Speech on the Occasion of the Unveiling of the National Aboriginal Veterans War Monument
History is important. And history is what this Monument is all about.
It is about the history of Aboriginal veterans and the places where they served in Canada's uniform with honour and distinction, at home and abroad, in time of war and in keeping the peace. It is about a much unknown, almost ignored, but glorious history. As Governor General and Commander-in-Chief of the Canadian Forces, I want to express on behalf of all Canadians our pride in this history. And it is particularly fitting that we mark it on National Aboriginal Day.
Most Canadian schoolchildren have heard of the great warrior Tecumseh, who led the Six Nations in alliance with the Canadians and the British against the Americans in the War of 1812. And many too have heard of Joseph Brant, the legendary Mohawk warrior who fought on the side of the British during the Seven Years War with France and the American Revolutionary War.
But how many have heard of Lieutenant Cameron Brant? At the age of 28, Lieutenant Brant lost his life while commanding a platoon of the 4th Canadian Infantry Battalion near Ypres in 1915. He was the great-great-grandson of Joseph Brant.
Few people know that in 1884 – almost 120 years ago – Canadian Natives assisted British troops overseas during the siege of Khartoum in the Sudan, rallying to the call for volunteers to accompany and guide British soldiers up the Nile River. Of the 400 Canadian boatmen who responded to this call, known as the "Nile Voyagers", 56 were Mohawks, mostly from the Khanawake Band in Quebec and 30 were Ojibway from Manitoba and Northern Ontario.
Canadian Aboriginal soldiers served in the velds of South Africa during the Boer War a century ago. They also served in the mud and trenches of the Great War of 1914-1918, earning medals and participating in every major land battle.
The 1918-19 Indian Affairs' Annual Report stated.
"In this year of peace, the Indians of Canada may look with just pride upon the part played by them in the Great War, both at home and on the field of battle. They have well and nobly upheld the loyal traditions of their gallant ancestors who rendered invaluable service to the British cause in 1776 and in 1812 and have added thereto a heritage of deathless honour which is an example and an inspiration for their descendants."
In the Second World War, Aboriginal servicemen played a significant role in all the services. Later in Korea, they served in a brigade group, the Canadian Army Special Force for Service, which was raised by voluntary enlistment and trained as part of the regular army.
This spirit of service and sacrifice continues internationally to this day, with Aboriginal soldiers deployed in peacekeeping missions around world.
And it continues here at home. I see it in the Rangers and Junior Rangers, who help to establish a sovereign presence for Canada in our Far North.
The thousands of miles that Aboriginal soldiers travelled over the course of more than two centuries to help defend this country make up a thousand memories, so many of which have been ignored or lost.
Yet these are the details of our history which we must remember, which we must commemorate. In the witness of all of the people gathered here today – and in the special witness of our proud Aboriginal Veterans of the First Nations, the Métis and the Inuit.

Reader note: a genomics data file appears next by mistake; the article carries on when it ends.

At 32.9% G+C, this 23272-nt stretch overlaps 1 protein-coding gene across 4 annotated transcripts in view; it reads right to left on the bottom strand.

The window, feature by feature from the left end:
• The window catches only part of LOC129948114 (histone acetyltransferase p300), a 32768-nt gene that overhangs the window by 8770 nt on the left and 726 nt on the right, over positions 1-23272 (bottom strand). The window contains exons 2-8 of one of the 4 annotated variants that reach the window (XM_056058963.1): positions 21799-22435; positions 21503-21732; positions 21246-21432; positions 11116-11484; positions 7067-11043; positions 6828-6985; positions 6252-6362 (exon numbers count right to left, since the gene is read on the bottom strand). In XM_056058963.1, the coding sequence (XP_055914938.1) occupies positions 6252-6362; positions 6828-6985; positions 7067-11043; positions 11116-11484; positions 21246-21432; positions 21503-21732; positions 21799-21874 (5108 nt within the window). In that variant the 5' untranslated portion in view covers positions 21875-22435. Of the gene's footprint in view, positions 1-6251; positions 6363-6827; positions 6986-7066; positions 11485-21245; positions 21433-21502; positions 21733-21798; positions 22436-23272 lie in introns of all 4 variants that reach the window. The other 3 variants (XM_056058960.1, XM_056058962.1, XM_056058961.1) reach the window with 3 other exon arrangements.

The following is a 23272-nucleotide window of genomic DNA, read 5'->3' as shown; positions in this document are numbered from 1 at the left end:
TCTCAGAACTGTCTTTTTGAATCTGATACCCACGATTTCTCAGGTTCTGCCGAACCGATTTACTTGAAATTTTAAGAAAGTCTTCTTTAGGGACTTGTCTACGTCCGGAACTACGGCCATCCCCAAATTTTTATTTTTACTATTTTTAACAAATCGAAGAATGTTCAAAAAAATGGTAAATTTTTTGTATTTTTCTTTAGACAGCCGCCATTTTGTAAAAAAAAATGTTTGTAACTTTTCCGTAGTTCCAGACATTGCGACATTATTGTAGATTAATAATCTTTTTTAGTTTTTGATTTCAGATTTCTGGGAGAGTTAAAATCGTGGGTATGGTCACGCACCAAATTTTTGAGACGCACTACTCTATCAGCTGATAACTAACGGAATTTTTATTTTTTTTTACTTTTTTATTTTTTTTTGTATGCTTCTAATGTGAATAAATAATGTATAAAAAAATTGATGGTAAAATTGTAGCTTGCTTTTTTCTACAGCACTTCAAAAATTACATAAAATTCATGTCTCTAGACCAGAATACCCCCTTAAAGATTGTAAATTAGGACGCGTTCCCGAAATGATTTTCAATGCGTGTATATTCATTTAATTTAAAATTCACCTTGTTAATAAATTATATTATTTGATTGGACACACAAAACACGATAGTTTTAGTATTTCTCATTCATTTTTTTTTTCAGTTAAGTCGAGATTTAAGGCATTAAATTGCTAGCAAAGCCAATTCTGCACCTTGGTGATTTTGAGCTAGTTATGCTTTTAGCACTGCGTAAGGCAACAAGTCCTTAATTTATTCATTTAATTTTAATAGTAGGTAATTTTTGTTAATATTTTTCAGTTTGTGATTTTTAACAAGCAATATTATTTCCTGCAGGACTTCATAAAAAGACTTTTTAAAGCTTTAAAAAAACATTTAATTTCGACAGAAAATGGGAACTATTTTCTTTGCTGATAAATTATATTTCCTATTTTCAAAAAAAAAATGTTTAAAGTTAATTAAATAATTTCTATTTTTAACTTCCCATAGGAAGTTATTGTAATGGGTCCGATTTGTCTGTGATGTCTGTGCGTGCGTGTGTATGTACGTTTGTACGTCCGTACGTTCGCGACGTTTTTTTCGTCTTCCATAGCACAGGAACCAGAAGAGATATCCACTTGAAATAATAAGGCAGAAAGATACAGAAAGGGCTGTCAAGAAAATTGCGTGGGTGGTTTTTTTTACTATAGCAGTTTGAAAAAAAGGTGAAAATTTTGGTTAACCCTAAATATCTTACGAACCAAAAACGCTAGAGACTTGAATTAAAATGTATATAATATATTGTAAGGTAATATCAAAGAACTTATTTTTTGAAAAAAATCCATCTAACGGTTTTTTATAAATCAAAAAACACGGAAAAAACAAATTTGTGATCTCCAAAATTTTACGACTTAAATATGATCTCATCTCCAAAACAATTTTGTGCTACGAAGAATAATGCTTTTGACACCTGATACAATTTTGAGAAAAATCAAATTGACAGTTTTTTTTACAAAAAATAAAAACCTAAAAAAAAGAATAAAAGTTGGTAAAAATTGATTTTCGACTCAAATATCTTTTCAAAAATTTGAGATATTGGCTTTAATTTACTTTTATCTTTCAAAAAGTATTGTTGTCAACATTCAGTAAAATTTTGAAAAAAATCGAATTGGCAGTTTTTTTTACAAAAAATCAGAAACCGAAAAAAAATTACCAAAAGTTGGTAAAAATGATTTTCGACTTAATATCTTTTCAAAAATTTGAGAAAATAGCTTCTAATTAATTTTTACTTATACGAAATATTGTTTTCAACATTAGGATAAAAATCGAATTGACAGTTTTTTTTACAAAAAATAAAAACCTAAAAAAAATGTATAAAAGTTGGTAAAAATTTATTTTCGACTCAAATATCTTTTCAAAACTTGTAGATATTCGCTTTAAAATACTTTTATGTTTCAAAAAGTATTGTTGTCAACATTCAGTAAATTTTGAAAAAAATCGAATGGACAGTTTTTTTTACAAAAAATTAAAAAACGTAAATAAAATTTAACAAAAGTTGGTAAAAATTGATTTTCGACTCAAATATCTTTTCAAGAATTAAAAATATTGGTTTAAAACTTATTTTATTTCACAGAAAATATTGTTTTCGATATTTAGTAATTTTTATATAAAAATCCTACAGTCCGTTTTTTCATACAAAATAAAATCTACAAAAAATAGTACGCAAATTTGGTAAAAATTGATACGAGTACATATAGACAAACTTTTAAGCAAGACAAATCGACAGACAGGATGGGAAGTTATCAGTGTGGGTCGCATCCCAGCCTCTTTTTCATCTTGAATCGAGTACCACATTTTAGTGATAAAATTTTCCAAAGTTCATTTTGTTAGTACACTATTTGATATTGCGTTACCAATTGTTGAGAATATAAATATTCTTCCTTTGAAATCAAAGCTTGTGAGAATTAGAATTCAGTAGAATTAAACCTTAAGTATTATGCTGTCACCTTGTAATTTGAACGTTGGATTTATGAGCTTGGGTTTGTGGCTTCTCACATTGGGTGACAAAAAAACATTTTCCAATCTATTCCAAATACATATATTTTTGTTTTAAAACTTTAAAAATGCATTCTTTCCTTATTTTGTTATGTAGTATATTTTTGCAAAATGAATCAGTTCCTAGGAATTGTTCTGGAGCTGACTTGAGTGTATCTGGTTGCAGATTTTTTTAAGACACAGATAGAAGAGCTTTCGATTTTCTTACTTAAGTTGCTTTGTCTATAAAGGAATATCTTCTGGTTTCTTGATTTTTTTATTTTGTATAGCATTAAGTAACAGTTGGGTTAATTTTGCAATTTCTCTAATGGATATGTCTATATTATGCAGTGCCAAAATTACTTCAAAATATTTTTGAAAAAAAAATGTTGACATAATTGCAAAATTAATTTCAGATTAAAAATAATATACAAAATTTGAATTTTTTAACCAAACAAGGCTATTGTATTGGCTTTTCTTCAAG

For, as much as this Monument commemorates specific battles and campaigns, it also honours the eternal spiritual elements that are so essential to the culture of Aboriginal peoples. For it has been erected by Aboriginal people themselves. Its message of respect and honour will travel in the four directions and be heard by all who listen. It is a message of remembrance; it is a Calling Home.
Recently, the Nisga'a people, in part of their landmark treaty, repatriated the Nisga'a artifacts. As Chief Joe Gosnell said: "Many of the artifacts are sacred, living objects we will be able to share with our children. Repatriation means bringing our ancestors home."
We should look at this Monument as bringing home the memories and history of the Veterans and the Fallen who served with such honour and distinction in all branches of the armed forces. We respect and honour these brave warriors.
I guess we all wonder why so many thousands of volunteers came from Aboriginal bands, communities and land across Canada during our time of need, during our time of war. They came from some of the most remote parts of our country – in some cases, quite literally right out of the bush. Some barely understood the French and English to which they were instantly exposed.
And far too many – hundreds – were awaited by death. They stood shoulder to shoulder in mutual reliance and trust with their fellow soldiers. They paid the supreme sacrifice, so that we could all live in peace, in security and in freedom.
Those who returned had fights. The trenches of the First World War ravaged some veterans with tuberculosis. There were also the scars of the mind and spirit.
To these soldiers, we can now say – you are with us again, your whole spirit joins us here where the Eagle sees all.
This is a living Monument to all the indigenous peoples of Canada. It is also an awakening to all Canadians on this National Aboriginal Day. May the harmony of the natural world and the strength of Aboriginal peoples' beliefs and dreams prevail.
I found a wonderful poem written by an anonymous Aboriginal author, and I'd like to quote it to you.
"The drum beat
May we all bring home these historic memories of our ancestors and elders as we honour the Aboriginal Veterans today. Where our foreheads touch in understanding and respect. As we walk together in the peaceful summer forest.
"Somewhere deep within the earth a very old grandmother